Or, of course, he could mean, “Here’s the pizza you ordered. Now give me a tip so I can get out of here.”
When you write an essay, writing about the subject matter is only the beginning. Readers need to know what direction you are taking your subject. That way, they will keep reading and will understand what you are doing. For instance, if your introduction looks like you are going to write about the founder of Amazon but you end up writing about all the cool stuff you can find there, your readers will be confused.
What’s your main idea? What’s the one thought you want to convey to your readers? Everything you write about your subject matter is going to be gathered around one statement, one main idea, so that people reading your essay know what direction you are taking your subject.
This main idea is called a thesis statement.
Problems with Point Orders?
One of my students handed in an interesting essay on volcanic activity. She included lots of facts, dates, and anecdotes, but there was one big problem.
There was no rhyme or reason for the order in which she put her facts. Each major or historic volcanic eruption was in its own paragraph, but the paragraphs were in no particular order. It felt jumbled and incoherent.
How could she have arranged her paragraphs to have the most impact on her reader? Check below for two possible answers to this conundrum.
Can a chart rescue poorly written paragraphs?
Do your students have trouble coming up with ideas to put in their paragraphs? Are their paragraphs only one or two sentences long?
Are they a jumbled mess of ideas?
A paragraph is all about one idea. In it, your student will teach something about that idea, explain it, or prove why it is the right one.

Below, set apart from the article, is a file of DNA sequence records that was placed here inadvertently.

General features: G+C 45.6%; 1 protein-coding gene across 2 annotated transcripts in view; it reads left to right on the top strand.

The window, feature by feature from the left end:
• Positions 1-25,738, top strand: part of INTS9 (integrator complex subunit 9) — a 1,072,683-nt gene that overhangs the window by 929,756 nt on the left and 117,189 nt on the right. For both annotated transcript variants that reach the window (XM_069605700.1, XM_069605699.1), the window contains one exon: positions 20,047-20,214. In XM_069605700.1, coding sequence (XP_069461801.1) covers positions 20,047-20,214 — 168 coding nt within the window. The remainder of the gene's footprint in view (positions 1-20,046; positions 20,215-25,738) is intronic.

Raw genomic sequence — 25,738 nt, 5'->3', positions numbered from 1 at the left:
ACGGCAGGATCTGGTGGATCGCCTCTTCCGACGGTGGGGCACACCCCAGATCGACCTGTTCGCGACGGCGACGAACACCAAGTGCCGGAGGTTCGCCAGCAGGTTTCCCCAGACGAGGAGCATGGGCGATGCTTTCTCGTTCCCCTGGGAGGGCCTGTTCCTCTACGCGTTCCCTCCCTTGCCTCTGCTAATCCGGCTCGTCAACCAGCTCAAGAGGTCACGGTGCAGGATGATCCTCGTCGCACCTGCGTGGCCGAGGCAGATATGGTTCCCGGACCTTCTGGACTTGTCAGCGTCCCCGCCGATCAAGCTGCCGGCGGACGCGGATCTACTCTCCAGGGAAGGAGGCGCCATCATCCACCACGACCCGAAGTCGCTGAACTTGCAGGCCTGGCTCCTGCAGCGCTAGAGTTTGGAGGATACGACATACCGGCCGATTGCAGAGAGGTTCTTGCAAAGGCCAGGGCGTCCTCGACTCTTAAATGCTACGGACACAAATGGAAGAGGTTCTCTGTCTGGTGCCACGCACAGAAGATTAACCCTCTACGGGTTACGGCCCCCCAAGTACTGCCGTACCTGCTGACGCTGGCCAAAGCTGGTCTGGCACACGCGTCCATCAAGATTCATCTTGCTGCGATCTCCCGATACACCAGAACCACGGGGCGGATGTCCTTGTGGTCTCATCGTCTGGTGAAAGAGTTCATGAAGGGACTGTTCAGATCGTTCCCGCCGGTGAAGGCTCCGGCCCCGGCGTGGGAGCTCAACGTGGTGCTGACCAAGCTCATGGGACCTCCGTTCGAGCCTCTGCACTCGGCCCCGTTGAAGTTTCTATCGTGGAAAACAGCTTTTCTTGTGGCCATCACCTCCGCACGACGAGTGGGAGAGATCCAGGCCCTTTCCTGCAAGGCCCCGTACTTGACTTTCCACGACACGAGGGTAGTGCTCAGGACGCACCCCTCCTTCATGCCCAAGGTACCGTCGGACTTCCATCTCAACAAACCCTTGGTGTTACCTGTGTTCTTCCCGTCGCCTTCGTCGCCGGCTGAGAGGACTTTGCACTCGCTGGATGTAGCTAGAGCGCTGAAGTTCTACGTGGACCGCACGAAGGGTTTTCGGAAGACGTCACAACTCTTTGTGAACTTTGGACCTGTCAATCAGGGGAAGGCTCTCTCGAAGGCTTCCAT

In Intro to Writing, Part 4, you’ll find a practical chart to help your student formulate ideas and put them into a credible paragraph.
Intro to Writing
Do your students get stuck when they have to write a paragraph or an essay?
Then don’t do it. Don’t have them write.
I have a secret I’d like to share with you.
Your students do not have to write a paragraph or a whole essay every time they put pencil to paper. One of the best ways to unplug the fear of writing is to do some of the prepare-for-writing tasks but never write the whole paragraph or essay.
It’s called practice, as when members of a basketball team practice dribbling or passing. The team does not play a game every time they get together. They practice pieces of the game.
So let’s practice brainstorming and organizing ideas together.
Life is about making decisions, and you’ve got some large ones in your future.
Big ones include your future education or training: Should you pursue a college or technical degree. If you do, which one? Will you make the best choice? Will you change your mind several times?
What about marriage? Starting a family? Will that be in your future? Will you travel?
I’m sure you’ve heard your parents say, “If I knew then what I know now!” and understood them to mean that they wished they had some of their current wisdom to help them make decisions when they were younger.
What if, instead of looking backwards, we encouraged our future selves? You may not have all the wisdom you’d like to have now to inform yourself twenty years from now, but you know you better than anyone.